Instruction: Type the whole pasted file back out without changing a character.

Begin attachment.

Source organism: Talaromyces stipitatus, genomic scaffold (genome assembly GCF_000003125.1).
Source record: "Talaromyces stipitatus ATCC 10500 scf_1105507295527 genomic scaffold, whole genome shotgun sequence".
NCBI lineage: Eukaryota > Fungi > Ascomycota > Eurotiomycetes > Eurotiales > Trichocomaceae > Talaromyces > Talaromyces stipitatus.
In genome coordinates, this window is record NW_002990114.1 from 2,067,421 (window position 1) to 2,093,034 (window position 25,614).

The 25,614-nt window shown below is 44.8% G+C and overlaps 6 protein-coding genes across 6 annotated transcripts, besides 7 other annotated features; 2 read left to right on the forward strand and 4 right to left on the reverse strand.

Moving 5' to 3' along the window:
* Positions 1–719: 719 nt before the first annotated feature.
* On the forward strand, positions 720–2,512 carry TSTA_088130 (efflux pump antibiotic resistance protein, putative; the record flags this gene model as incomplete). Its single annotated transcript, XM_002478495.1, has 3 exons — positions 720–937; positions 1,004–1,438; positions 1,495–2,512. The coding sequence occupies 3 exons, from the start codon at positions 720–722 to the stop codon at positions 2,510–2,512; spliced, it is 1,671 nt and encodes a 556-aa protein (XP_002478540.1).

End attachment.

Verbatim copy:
Source organism: Talaromyces stipitatus, genomic scaffold (genome assembly GCF_000003125.1).
Source record: "Talaromyces stipitatus ATCC 10500 scf_1105507295527 genomic scaffold, whole genome shotgun sequence".
NCBI lineage: Eukaryota > Fungi > Ascomycota > Eurotiomycetes > Eurotiales > Trichocomaceae > Talaromyces > Talaromyces stipitatus.
In genome coordinates, this window is record NW_002990114.1 from 2,067,421 (window position 1) to 2,093,034 (window position 25,614).

The 25,614-nt window shown below is 44.8% G+C and overlaps 6 protein-coding genes across 6 annotated transcripts, besides 7 other annotated features; 2 read left to right on the forward strand and 4 right to left on the reverse strand.

Moving 5' to 3' along the window:
* Positions 1–719: 719 nt before the first annotated feature.
* On the forward strand, positions 720–2,512 carry TSTA_088130 (efflux pump antibiotic resistance protein, putative; the record flags this gene model as incomplete). Its single annotated transcript, XM_002478495.1, has 3 exons — positions 720–937; positions 1,004–1,438; positions 1,495–2,512. The coding sequence occupies 3 exons, from the start codon at positions 720–722 to the stop codon at positions 2,510–2,512; spliced, it is 1,671 nt and encodes a 556-aa protein (XP_002478540.1).